In 1932, American gastroenterologist Dr Burrill Crohn first described the inflammation and irritation in the digestive system as a medical condition. It was further named after him; this condition of unexplained diarrhoea, weight loss and abdominal cramps that people experience frequently is called Crohn’s disease (CD).
Crohn’s disease is a chronic inflammatory bowel disease (IBD) that begins gradually but worsens over time with periods of remission that lasts for weeks or years. Although the condition largely affects the small intestine and the beginning of the large intestine, some medical practitioners say that people with CD are also at a higher risk for liver problems.
Dr Ravindra B S, director and head of department, gastroenterology and hepatobiliary sciences, Fortis Hospital, Bengaluru, says that it is important to screen the liver of a person who has Crohn’s disease/IBD every four to six months to check its functioning.
According to Dr Sudeep Khanna, senior consultant gastroenterology, Indraprastha Apollo Hospitals, Delhi, only five to eight per cent of people with CD develop liver disease. He adds that a regular liver function test (LFT) helps in early detection since the liver disease may be dormant or asymptomatic.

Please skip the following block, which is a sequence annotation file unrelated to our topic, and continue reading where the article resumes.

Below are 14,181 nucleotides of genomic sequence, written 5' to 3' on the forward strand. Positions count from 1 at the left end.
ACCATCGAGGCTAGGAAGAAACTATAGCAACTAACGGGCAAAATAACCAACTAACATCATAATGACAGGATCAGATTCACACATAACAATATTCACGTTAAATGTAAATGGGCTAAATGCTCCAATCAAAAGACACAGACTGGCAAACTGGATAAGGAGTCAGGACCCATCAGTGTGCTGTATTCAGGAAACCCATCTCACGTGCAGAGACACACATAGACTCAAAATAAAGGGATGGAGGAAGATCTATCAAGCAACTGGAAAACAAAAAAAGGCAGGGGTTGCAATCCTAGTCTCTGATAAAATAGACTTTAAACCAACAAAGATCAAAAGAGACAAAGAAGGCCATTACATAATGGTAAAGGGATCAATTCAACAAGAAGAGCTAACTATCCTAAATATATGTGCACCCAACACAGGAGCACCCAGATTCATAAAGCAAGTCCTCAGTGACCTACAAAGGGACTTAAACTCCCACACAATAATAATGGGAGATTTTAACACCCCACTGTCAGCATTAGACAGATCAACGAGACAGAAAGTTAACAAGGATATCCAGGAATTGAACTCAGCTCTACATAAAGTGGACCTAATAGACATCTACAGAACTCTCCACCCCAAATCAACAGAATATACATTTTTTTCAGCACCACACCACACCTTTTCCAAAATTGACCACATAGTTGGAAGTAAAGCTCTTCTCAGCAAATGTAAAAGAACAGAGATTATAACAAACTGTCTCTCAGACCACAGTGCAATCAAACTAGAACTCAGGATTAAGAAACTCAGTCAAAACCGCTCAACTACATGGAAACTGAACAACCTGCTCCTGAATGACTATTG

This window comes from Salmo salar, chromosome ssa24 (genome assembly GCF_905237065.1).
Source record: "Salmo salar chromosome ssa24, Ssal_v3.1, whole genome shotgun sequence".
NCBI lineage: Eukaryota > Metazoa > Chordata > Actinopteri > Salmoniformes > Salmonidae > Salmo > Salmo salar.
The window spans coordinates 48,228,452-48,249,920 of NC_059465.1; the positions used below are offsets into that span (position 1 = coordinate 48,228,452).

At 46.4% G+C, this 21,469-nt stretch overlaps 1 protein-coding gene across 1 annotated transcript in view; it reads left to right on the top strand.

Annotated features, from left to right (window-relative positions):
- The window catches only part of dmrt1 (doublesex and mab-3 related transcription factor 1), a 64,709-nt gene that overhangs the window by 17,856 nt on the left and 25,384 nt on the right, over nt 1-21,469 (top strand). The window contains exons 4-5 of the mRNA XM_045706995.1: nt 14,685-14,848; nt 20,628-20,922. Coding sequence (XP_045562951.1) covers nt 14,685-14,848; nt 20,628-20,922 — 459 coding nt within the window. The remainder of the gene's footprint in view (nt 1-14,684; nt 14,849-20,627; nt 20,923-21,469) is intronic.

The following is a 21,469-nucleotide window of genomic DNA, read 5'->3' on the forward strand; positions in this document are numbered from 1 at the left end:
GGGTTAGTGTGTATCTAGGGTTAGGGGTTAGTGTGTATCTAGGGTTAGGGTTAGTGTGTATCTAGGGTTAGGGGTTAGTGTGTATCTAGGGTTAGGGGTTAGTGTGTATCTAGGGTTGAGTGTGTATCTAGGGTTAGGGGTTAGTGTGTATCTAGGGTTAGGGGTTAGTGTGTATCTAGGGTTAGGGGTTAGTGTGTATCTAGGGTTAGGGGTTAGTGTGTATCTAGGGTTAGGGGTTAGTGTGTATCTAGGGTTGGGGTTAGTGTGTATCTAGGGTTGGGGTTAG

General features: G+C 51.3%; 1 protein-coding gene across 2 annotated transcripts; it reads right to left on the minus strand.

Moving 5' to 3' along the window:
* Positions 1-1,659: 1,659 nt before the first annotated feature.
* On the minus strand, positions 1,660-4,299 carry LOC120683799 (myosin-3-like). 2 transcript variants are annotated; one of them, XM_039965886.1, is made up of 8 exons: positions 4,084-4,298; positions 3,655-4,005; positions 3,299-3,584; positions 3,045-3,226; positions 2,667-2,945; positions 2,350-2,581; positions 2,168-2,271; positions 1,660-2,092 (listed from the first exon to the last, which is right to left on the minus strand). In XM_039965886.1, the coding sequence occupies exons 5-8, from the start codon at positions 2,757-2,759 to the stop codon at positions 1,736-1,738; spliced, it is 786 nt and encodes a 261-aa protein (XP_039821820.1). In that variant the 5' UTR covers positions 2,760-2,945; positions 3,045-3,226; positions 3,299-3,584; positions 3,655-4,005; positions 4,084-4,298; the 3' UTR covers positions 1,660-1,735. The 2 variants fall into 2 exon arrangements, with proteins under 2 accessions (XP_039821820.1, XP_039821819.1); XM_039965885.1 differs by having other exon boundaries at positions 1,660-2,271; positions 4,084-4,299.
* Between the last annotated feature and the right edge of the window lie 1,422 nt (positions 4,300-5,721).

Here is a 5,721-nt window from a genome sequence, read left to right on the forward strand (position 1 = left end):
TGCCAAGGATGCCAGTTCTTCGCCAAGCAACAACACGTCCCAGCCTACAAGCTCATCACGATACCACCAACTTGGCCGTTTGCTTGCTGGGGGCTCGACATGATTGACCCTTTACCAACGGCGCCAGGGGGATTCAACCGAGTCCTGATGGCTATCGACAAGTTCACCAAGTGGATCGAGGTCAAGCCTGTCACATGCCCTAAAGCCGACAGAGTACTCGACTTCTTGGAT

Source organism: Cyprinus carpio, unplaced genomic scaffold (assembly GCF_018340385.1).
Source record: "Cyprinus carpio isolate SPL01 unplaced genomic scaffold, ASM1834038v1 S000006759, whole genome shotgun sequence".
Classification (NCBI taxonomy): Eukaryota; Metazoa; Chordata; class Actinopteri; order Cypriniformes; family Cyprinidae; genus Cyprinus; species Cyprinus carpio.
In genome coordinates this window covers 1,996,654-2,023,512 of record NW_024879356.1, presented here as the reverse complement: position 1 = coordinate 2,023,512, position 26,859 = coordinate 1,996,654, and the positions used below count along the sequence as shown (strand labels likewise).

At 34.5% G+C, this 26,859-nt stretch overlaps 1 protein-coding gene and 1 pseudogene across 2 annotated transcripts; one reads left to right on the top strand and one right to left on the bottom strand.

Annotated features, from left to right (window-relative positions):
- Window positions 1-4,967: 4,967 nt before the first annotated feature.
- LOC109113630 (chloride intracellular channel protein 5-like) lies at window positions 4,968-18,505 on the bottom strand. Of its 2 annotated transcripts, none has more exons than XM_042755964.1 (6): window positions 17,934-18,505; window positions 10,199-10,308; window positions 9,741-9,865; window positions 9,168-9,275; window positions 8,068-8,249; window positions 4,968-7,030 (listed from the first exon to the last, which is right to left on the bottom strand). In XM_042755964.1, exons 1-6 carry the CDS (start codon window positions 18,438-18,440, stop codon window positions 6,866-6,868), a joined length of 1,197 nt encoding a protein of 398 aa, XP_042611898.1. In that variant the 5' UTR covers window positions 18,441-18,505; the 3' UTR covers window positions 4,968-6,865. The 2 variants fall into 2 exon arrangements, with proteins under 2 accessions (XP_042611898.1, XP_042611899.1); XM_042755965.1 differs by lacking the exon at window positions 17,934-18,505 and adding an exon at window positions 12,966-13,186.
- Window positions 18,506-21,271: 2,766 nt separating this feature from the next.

Does CD directly affect the liver?
Dr Gaurav Gupta, senior consultant and chief surgeon, liver transplant and HPB surgery, Fortis Hospital, Mumbai, says that CD is the inflammation of the intestines and there is no direct correlation between the condition and the liver. “However, people who have CD often develop primary sclerosing cholangitis (PSC) which leads to liver problems,” he adds.
Dr Gupta says PSC is the inflammation of the bile ducts that causes ‘beading’ (strictures and dilations that make the bile ducts look like a necklace of beads). The beading obstructs the flow of bile outside the liver, leading to its accumulation in the liver, causing jaundice and consequently liver damage. “When the accumulated bile hardens, it can also form stones within the gallbladder that block the ducts,” says Dr Gupta.